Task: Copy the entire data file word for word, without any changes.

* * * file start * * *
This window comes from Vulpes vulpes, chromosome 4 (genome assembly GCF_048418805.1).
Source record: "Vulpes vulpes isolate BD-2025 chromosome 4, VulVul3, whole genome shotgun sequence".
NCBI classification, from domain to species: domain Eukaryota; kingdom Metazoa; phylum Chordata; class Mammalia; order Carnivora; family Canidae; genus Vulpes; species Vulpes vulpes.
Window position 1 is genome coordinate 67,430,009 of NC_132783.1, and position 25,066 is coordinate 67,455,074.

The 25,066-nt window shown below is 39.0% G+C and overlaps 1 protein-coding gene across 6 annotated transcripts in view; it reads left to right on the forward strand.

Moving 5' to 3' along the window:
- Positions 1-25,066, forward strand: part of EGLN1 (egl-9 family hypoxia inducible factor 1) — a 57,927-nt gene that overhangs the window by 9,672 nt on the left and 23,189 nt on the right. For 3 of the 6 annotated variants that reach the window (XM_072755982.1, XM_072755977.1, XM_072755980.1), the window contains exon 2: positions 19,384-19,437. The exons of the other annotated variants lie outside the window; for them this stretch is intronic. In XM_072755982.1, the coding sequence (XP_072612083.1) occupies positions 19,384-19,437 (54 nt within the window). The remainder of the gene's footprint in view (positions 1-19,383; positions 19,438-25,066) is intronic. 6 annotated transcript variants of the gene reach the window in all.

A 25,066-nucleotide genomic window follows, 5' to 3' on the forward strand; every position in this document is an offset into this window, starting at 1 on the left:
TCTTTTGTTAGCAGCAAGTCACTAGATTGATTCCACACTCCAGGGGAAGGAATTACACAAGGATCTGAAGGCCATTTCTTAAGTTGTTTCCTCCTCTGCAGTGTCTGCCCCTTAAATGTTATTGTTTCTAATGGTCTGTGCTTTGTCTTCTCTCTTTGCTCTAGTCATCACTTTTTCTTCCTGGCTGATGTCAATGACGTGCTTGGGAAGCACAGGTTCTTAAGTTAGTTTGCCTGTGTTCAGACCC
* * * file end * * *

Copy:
This window comes from Vulpes vulpes, chromosome 4 (genome assembly GCF_048418805.1).
Source record: "Vulpes vulpes isolate BD-2025 chromosome 4, VulVul3, whole genome shotgun sequence".
NCBI classification, from domain to species: domain Eukaryota; kingdom Metazoa; phylum Chordata; class Mammalia; order Carnivora; family Canidae; genus Vulpes; species Vulpes vulpes.
Window position 1 is genome coordinate 67,430,009 of NC_132783.1, and position 25,066 is coordinate 67,455,074.

The 25,066-nt window shown below is 39.0% G+C and overlaps 1 protein-coding gene across 6 annotated transcripts in view; it reads left to right on the forward strand.

Moving 5' to 3' along the window:
- Positions 1-25,066, forward strand: part of EGLN1 (egl-9 family hypoxia inducible factor 1) — a 57,927-nt gene that overhangs the window by 9,672 nt on the left and 23,189 nt on the right. For 3 of the 6 annotated variants that reach the window (XM_072755982.1, XM_072755977.1, XM_072755980.1), the window contains exon 2: positions 19,384-19,437. The exons of the other annotated variants lie outside the window; for them this stretch is intronic. In XM_072755982.1, the coding sequence (XP_072612083.1) occupies positions 19,384-19,437 (54 nt within the window). The remainder of the gene's footprint in view (positions 1-19,383; positions 19,438-25,066) is intronic. 6 annotated transcript variants of the gene reach the window in all.

A 25,066-nucleotide genomic window follows, 5' to 3' on the forward strand; every position in this document is an offset into this window, starting at 1 on the left:
TCTTTTGTTAGCAGCAAGTCACTAGATTGATTCCACACTCCAGGGGAAGGAATTACACAAGGATCTGAAGGCCATTTCTTAAGTTGTTTCCTCCTCTGCAGTGTCTGCCCCTTAAATGTTATTGTTTCTAATGGTCTGTGCTTTGTCTTCTCTCTTTGCTCTAGTCATCACTTTTTCTTCCTGGCTGATGTCAATGACGTGCTTGGGAAGCACAGGTTCTTAAGTTAGTTTGCCTGTGTTCAGACCC